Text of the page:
But neither will it be said that Podhoretz, who himself had once been a man of the left, failed to speak honestly of the hostility that was directed at Jews from the left. This hostility has, it turns out, a long history, which is one of the mysteries Podhoretz plumbs. The question arises, he writes, “of why the Jews who joined the radical camp were not put off by the egregious anti-Semitism of Marx or that of several other major figures of the socialist movement, including Charles Fourier (to whom the Jews were the ‘the leprosy and the run of the body politic’) and Pierre-Joseph Proudhon (to whom the Jews were ‘the race which poisons everything [and] the enemy of the human race’).”
Marx, who was baptized and had a flirtation with Christianity before moving to materialism, was quite coarse in his derision of Jews. “What is the secular basis of Judaism? Practical need, self-interest,” Podhoretz quotes him as saying. “What is the worldly religion of the Jew? Huckstering. What is his worldly God? Money.”
I read Podhoretz’s account as I was working on a biography of the late editor of the Jewish Daily Forward, Abraham Cahan, who had his own awaking to anti-Semitism on the left when, in 1891, he traveled to Brussels from New York as a delegate of the United Hebrew Trades to the Second Congress of the Socialist International. When he tried to put the question of the plight of the Jews on the agenda, he met with angry hostility from the noble comrades. It was a rude awakening that began Cahan’s own turn toward what became, years later, a leading role in the anti-Communist camp. Yet he never reached what we would call, today, a conservative shore.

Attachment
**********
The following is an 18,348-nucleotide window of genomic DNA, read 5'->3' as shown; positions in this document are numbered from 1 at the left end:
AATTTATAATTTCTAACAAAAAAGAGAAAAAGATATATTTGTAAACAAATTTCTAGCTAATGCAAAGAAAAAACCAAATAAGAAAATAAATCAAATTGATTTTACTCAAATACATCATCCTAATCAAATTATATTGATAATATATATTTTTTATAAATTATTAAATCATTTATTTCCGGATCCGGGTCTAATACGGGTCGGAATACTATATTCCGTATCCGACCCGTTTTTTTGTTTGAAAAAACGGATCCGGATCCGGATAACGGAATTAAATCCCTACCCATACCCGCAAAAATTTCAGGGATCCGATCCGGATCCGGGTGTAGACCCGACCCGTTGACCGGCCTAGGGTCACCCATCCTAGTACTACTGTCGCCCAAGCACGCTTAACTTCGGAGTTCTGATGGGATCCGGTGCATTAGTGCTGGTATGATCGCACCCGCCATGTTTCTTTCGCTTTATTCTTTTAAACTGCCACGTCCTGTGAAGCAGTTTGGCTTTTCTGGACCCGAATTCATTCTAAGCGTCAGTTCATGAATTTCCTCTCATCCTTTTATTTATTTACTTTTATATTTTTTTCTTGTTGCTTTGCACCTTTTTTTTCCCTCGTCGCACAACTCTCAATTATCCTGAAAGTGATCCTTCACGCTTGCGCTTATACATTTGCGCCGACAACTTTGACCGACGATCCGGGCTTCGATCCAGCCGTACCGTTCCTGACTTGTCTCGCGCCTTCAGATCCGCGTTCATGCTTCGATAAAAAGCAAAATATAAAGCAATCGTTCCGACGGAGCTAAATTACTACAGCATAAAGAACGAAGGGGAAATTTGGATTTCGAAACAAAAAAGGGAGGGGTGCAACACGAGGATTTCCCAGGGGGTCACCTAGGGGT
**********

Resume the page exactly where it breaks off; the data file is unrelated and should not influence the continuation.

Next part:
Podhoretz’s strongest points are made in respect of those who seek to explain the liberalism of Jews as a function of Judaism itself, which lays down clear requirements regarding charity and help for the less fortunate. But if there is a political component to this, Podhoretz points out a problem for the liberal argument — the fact that the degree to which Jews are conservative runs in direct proportion to the degree that they are Orthodox. Or, to put it another way, the so-called ultra-Orthodox communities, which are faithful to fundamental laws of Judaism, tend to be the more conservative politically and socially of the Jewish communities as a whole and more likely to vote Republican than other Jews. What Podhoretz suggests at the end of the book is that liberalism itself has become the religion of modern liberal Jews. He calls it the “Torah of liberalism,” which is the title of the penultimate chapter in his book.
In the chapter, Podhoretz quotes a remark attributed to G. K. Chesterton: “When men stop believing in God they don’t believe in nothing; they believe in anything.” This, writes Podhoretz, “was not true of the Jewish immigrants who came to American from Eastern Europe. Almost all the young intellectuals and political leaders among them had stopped believing in the God of Judaism, but it was not ‘anything’ they now believed in — it was Marxism.” At one point he quotes a passage from I. J. Singer’s novel The Brothers Ashkenazi about a rabbi’s son who becomes a disciple of “the prophet Marx” and who, as Singer puts it, “never let his copy of Das Kapital out of his sight and carried it everywhere, as his father had carried his prayer shawl and phylacteries.” Podhoretz writes of a “new religion in which Marx’s Capital became (in the words of Paul Johnson) ‘a new kind of Torah.'”
It is a conclusion calculated to generate outrage, as it has certainly done in the weeks since the book has been published. For few things are more shameful for a Jewish person than abandoning his religion. It would be hard to read Podhoretz as suggesting that any particular liberal policy prescription is the equivalent of religious apostasy. But it would not be hard to read Podhoretz as suggesting, in a typically courageous way, that logic alone fails to explain the degree to which Jews are in thrall to a liberalism that abandoned their interests long ago. My own view is that neither Jews nor Christians need worry about the fact that conservatives are, among Jews, a small minority. It is said that the great court of sages known as the Sanhedrin would not hand down a capital sentence if the verdict were unanimous, for the fear that unanimity itself could be a sign that a real adversarial process had not taken place.